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Salvatore Accardo Masterclass in Cremona - Volume 2
Recorded at the Walter Stauffer Academy, April 2011
Audio PCM2.0: Subtitles English, Japanese, Chinese, Korean: Regions 0, NTSC, Colour, 16:9
DYNAMIC DVD 33737 [79:00]

 
Salvatore Accardo’s Masterclass series from Cremona continues with this, the second volume. His appearance at the summer course in the Walter Stauffer Academy usually heralds the appearance of other outstanding Italian string players, such as violist Bruno Giuranna, cellist Rocco Filippini and double bassist Franco Petracchi.
 
In this disc, which was filmed in April 2011, he coaches two talented young violinists in Beethoven sonatas. In the Spring sonata Fabrizio Falasca is accompanied by Maria Grazia Bellocchio whilst in the Kreutzer Francesca Dego is partnered with the youthful and lively pianist Francesca Leonardi.
 
It’s fascinating to observe the informal tutelage and the manner of Accardo’s acutely penetrating but genial instruction. And he has clearly worked with both before, given some of the comments, especially those made by Dego, which means that there is no radical reshaping of interpretation, rather focusing on matters of detail.
 
With Falasca he is keen to ensure that the young fiddler avoids rushing and keeps a steady but flexible rhythm (Anglophone speakers will clearly need the subtitles here). It’s droll to observeAccardo circle his student heavily finger-clicking the rhythm to keep his errant student from rushing his bars. He is also keen to ensure a full body of tone, adding; ‘When you do something, do it’, which will henceforth become my own mantra. Crescendi and dynamics are obviously subjects of interest, so too up or down bow. Focus in the slow movement is on crescendo formation but on avoidance of diminuendi. Legato is a primary concern, and ‘false’ accents are pounced on and with soothing wit, firmly dispatched from the young player’s musical lexicon. If you have ever seen footage of Heifetz’s tense, austere master-classes you will find Accardo almost his exact opposite.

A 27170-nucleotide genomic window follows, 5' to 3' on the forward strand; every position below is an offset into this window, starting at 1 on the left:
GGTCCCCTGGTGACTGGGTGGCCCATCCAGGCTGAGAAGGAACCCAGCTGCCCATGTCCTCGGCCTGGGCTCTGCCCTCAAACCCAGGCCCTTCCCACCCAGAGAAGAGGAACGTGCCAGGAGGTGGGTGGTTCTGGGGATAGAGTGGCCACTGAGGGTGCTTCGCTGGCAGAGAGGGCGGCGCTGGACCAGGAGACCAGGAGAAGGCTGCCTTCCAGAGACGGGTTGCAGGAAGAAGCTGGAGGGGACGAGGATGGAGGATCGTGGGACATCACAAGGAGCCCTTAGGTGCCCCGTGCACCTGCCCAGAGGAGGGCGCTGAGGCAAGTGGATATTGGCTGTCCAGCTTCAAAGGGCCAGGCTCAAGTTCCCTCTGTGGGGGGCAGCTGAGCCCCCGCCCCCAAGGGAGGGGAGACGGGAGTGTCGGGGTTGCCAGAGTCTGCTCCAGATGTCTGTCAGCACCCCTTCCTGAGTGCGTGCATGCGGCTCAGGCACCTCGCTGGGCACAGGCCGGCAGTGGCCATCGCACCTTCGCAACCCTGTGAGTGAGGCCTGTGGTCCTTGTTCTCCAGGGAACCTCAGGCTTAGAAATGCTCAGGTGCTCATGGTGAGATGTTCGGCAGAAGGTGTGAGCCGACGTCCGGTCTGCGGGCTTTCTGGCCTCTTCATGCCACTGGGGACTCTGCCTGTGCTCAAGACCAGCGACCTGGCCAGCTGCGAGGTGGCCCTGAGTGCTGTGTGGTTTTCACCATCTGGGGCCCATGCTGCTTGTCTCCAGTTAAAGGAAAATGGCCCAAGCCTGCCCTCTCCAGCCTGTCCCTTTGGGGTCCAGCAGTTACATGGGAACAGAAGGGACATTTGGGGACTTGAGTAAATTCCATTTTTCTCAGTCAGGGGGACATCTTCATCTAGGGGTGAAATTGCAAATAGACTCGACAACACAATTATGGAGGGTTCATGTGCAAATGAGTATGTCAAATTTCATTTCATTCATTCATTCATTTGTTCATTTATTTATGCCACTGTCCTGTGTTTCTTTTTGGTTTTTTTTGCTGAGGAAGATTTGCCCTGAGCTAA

Only the first two movements of the Spring are run through. In the case of the Kreutzer, the statuesque Francesca Dego plays all the way through the formidable first movement. I suspect Accardo has worked more closely with her and pianist Francesca Leonardi. ‘Plays well, doesn’t she?’ he says jokily to the listening Falasca (indeed she does). Tempo relationships are a point of concern, however, and so too her tendency to stop her sound. And with her, too, he feels it necessary to beat a rhythm for her, and remind her that one section is taken too slowly and that her adagio passage should be an andante. The gain in flexibility and fluidity of pulse is immediately apparent. He corrects both pianists too but always—always— with warmth and encouragement. This session is notably relaxed, collegiate and fun, but hardworking too. ‘Try it—not now, perhaps, but it will work musically’, Accardo adds, and this is perhaps the essence of his help: practical concentration on both nuts and bolts but also phrasal sweep and a proper concern for legato and shaping, and ensuring adherence to the full measure of the score.
 
Quietly inspiring, I greatly enjoyed the second volume. I look forward to hearing much more from the musiciansincluded in the classes.
 
Jonathan Woolf
 

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